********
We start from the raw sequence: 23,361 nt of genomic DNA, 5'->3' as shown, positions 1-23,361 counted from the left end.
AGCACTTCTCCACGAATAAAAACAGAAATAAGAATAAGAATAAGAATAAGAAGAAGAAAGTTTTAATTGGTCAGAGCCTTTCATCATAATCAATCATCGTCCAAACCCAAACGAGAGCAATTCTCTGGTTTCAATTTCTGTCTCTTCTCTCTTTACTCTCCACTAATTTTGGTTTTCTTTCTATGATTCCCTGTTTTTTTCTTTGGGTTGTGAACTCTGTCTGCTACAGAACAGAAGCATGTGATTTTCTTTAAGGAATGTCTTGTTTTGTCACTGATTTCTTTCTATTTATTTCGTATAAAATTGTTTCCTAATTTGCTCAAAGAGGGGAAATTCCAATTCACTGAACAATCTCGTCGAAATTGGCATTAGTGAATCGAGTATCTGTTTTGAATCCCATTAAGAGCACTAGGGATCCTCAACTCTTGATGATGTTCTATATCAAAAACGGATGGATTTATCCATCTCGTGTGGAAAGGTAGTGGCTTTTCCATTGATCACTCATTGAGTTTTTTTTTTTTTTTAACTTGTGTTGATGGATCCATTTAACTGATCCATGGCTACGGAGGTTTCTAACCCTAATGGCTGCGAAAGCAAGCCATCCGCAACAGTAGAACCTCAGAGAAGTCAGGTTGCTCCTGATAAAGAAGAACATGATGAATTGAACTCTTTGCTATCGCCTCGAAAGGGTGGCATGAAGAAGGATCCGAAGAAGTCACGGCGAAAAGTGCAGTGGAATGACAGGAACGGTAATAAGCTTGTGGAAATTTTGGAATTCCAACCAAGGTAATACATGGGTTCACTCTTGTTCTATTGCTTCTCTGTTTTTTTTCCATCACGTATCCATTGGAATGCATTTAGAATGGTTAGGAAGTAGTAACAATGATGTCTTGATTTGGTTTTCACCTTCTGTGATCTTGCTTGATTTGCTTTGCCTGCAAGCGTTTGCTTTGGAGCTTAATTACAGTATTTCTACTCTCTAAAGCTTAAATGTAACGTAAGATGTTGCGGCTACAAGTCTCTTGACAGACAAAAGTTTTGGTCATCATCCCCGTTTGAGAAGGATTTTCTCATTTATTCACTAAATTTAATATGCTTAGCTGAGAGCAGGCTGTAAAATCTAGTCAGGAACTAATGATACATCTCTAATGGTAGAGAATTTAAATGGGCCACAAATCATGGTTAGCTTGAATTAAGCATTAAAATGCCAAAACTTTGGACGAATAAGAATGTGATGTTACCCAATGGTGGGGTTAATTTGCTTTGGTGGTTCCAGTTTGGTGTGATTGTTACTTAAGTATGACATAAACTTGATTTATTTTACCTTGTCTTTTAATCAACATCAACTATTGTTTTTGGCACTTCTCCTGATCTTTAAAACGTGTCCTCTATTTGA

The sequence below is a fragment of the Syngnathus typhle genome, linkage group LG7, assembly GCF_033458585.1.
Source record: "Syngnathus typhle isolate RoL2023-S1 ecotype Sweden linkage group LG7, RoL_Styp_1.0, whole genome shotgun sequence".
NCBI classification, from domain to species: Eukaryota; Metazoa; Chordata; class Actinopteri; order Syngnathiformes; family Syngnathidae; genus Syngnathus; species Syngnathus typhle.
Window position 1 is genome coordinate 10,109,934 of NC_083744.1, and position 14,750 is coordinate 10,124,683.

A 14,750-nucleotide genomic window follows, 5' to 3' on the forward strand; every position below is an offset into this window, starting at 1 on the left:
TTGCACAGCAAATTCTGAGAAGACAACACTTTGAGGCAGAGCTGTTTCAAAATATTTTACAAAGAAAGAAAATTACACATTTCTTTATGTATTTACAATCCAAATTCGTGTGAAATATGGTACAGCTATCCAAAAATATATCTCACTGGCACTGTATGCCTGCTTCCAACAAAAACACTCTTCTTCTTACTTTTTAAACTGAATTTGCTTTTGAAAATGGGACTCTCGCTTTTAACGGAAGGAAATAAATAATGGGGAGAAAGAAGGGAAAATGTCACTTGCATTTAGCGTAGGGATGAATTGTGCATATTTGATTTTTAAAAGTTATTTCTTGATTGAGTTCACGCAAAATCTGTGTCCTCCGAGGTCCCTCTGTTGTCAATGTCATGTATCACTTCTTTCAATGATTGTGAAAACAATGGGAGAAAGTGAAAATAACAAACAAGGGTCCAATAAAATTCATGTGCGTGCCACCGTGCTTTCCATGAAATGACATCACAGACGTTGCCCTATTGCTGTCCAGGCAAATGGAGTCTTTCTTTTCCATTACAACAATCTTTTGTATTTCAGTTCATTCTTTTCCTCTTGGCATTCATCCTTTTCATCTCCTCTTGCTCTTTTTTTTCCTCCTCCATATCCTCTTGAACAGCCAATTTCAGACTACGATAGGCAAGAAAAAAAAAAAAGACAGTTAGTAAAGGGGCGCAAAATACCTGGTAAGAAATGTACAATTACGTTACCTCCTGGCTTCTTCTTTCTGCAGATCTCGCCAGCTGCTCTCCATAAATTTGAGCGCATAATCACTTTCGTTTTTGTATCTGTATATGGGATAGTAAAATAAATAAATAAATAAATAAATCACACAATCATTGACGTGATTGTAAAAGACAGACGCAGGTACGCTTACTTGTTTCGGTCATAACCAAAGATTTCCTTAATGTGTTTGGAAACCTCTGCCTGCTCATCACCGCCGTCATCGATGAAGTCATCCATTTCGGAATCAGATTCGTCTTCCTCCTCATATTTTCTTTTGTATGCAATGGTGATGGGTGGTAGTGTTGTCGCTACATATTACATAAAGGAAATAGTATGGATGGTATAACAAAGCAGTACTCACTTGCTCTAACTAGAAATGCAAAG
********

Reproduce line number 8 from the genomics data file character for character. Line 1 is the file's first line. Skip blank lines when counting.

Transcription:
TTGCACAGCAAATTCTGAGAAGACAACACTTTGAGGCAGAGCTGTTTCAAAATATTTTACAAAGAAAGAAAATTACACATTTCTTTATGTATTTACAATCCAAATTCGTGTGAAATATGGTACAGCTATCCAAAAATATATCTCACTGGCACTGTATGCCTGCTTCCAACAAAAACACTCTTCTTCTTACTTTTTAAACTGAATTTGCTTTTGAAAATGGGACTCTCGCTTTTAACGGAAGGAAATAAATAATGGGGAGAAAGAAGGGAAAATGTCACTTGCATTTAGCGTAGGGATGAATTGTGCATATTTGATTTTTAAAAGTTATTTCTTGATTGAGTTCACGCAAAATCTGTGTCCTCCGAGGTCCCTCTGTTGTCAATGTCATGTATCACTTCTTTCAATGATTGTGAAAACAATGGGAGAAAGTGAAAATAACAAACAAGGGTCCAATAAAATTCATGTGCGTGCCACCGTGCTTTCCATGAAATGACATCACAGACGTTGCCCTATTGCTGTCCAGGCAAATGGAGTCTTTCTTTTCCATTACAACAATCTTTTGTATTTCAGTTCATTCTTTTCCTCTTGGCATTCATCCTTTTCATCTCCTCTTGCTCTTTTTTTTCCTCCTCCATATCCTCTTGAACAGCCAATTTCAGACTACGATAGGCAAGAAAAAAAAAAAAGACAGTTAGTAAAGGGGCGCAAAATACCTGGTAAGAAATGTACAATTACGTTACCTCCTGGCTTCTTCTTTCTGCAGATCTCGCCAGCTGCTCTCCATAAATTTGAGCGCATAATCACTTTCGTTTTTGTATCTGTATATGGGATAGTAAAATAAATAAATAAATAAATAAATCACACAATCATTGACGTGATTGTAAAAGACAGACGCAGGTACGCTTACTTGTTTCGGTCATAACCAAAGATTTCCTTAATGTGTTTGGAAACCTCTGCCTGCTCATCACCGCCGTCATCGATGAAGTCATCCATTTCGGAATCAGATTCGTCTTCCTCCTCATATTTTCTTTTGTATGCAATGGTGATGGGTGGTAGTGTTGTCGCTACATATTACATAAAGGAAATAGTATGGATGGTATAACAAAGCAGTACTCACTTGCTCTAACTAGAAATGCAAAG